As he gears up for reelection, President Joe Biden is already facing questions about his ability to convince voters that the economy is performing well. There’s skepticism about the 80-year-old president’s ability to manage a second term. And on Friday, Biden faced a fresh setback when Attorney General Merrick Garland appointed a special counsel to probe his son, Hunter, APA reports citing Associated Press.
Biden’s challenges pale in comparison to his predecessor and possible future rival, Donald Trump, who is facing three criminal indictments, with additional charges expected soon. But the appointment of the special counsel was nonetheless a reminder of the vulnerabilities facing Biden as he wages another election campaign in a deeply uncertain political climate.
There was little immediate sign that Garland’s decision meaningfully changed Biden’s standing within his party. If anything, it underscored the unprecedented nature of the next election. Rather than a battle of ideas waged on the traditional campaign trail, the next push for the presidency may be shaped by sudden legal twists in courtrooms from Washington to Delaware and Miami.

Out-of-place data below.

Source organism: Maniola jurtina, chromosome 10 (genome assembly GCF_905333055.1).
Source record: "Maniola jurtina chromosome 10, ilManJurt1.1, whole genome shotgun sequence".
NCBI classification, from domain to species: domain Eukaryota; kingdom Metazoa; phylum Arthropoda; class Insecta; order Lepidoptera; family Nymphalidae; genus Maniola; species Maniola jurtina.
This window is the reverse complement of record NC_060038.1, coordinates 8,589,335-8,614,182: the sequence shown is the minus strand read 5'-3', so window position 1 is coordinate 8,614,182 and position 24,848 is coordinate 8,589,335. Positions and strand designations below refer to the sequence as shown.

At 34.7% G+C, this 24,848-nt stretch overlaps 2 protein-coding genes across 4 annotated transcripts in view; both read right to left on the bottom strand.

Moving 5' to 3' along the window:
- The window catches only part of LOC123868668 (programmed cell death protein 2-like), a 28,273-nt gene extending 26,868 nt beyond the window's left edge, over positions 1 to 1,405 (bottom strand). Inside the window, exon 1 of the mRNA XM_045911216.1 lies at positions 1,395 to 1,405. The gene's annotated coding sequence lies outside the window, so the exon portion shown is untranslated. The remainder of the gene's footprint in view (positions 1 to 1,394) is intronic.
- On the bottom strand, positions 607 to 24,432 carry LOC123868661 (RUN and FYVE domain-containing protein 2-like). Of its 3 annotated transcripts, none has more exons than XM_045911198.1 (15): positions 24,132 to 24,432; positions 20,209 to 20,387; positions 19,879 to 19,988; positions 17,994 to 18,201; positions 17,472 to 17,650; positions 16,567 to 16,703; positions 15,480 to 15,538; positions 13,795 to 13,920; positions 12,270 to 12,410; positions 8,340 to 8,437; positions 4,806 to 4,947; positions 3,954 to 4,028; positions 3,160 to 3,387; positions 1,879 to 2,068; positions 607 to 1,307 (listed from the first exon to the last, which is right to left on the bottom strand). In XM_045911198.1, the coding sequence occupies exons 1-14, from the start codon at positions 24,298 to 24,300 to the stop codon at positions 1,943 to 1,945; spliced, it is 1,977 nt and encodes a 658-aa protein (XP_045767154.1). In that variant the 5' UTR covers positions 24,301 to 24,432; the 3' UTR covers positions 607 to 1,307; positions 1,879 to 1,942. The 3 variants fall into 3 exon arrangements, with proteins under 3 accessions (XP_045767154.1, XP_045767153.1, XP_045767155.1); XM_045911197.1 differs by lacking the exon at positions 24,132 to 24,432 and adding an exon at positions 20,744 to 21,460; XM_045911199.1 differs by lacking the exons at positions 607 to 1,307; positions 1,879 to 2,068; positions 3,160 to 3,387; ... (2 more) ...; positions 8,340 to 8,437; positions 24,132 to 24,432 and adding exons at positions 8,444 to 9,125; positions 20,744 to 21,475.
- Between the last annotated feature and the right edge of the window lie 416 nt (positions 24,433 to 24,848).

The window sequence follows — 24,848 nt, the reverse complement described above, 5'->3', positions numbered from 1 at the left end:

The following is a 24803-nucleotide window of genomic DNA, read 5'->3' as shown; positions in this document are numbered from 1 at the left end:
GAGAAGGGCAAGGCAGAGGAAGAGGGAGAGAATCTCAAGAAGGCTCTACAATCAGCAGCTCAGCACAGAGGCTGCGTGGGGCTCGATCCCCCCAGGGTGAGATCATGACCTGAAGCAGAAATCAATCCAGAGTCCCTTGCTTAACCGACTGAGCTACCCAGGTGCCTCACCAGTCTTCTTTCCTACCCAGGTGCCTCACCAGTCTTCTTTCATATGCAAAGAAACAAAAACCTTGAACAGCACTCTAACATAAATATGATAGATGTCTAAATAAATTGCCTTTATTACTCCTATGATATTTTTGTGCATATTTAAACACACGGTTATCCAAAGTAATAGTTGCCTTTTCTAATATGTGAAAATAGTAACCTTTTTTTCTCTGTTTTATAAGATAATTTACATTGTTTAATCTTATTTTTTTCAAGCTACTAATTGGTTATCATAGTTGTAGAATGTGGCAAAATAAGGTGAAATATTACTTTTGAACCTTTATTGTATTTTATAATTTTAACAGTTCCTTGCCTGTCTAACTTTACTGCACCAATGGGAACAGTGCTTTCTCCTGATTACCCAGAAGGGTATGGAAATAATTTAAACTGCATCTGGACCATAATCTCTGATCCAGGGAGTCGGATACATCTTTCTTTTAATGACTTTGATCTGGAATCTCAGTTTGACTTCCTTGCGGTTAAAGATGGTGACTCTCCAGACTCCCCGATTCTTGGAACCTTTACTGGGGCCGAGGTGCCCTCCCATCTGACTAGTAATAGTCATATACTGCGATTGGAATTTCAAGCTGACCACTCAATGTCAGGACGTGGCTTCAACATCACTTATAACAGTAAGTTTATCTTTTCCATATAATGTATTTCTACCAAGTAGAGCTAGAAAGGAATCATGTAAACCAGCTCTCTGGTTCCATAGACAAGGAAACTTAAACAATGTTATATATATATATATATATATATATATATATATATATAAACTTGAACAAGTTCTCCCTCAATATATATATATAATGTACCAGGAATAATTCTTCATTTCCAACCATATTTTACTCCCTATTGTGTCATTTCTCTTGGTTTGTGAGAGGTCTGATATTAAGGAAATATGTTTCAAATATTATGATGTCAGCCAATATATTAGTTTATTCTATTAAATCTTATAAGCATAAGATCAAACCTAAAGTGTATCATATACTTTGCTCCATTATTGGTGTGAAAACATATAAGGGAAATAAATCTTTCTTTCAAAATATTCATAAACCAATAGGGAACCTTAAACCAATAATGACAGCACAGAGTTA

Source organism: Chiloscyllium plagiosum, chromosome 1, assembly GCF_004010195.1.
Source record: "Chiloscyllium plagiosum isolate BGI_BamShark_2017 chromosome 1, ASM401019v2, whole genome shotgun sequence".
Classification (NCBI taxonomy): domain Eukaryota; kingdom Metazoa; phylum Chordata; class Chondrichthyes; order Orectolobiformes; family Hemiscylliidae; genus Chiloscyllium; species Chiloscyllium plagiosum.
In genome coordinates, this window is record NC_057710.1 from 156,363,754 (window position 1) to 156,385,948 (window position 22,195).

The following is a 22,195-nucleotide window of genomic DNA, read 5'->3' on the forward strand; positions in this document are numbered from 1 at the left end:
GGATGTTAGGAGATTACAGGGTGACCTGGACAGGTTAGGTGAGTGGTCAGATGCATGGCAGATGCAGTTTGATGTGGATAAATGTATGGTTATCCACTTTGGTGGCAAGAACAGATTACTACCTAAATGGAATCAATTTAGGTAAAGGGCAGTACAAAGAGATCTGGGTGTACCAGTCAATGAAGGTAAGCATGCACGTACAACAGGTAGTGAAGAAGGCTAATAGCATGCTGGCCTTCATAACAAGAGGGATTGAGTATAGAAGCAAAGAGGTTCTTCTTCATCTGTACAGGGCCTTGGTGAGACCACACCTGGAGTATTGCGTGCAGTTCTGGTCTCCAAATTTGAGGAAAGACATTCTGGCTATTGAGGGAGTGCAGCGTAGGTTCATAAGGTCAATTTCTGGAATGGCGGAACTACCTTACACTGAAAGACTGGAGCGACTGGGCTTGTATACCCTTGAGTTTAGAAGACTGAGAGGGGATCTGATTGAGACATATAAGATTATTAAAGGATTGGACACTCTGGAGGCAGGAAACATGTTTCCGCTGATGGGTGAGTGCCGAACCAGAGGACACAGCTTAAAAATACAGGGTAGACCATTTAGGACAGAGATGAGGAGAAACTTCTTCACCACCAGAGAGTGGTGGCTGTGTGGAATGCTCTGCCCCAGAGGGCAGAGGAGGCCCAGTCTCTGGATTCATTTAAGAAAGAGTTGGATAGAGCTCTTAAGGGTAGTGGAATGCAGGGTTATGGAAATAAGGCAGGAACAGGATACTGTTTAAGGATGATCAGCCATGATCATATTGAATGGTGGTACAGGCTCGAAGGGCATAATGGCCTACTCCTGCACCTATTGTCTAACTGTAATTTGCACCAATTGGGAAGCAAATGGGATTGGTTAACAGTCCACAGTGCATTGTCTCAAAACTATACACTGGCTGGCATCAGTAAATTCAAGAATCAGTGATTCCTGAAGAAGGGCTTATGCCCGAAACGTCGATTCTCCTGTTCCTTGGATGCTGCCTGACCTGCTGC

Polling has consistently shown that Democratic voters were not excited about Biden’s reelection even before Garland’s announcement.
Just 47% of Democrats wanted Biden to run again in 2024, according to an AP-NORC poll conducted in April. Democrats’ enthusiasm for Biden’s presidential campaign has consistently trailed behind Republicans’ enthusiasm for Trump’s: 55% of Republicans said they wanted Trump to run again in the AP-NORC poll. And Biden’s approval ratings, at 40% in the most recent Gallup poll, are lower than virtually every other president in the modern era save Jimmy Carter.
Garland announced Friday that he was naming David Weiss, the Trump-appointed U.S. attorney in Delaware, as the special counsel in the Hunter Biden investigation. It comes as plea deal talks involving tax and gun charges in the case Weiss had already been probing hit an impasse.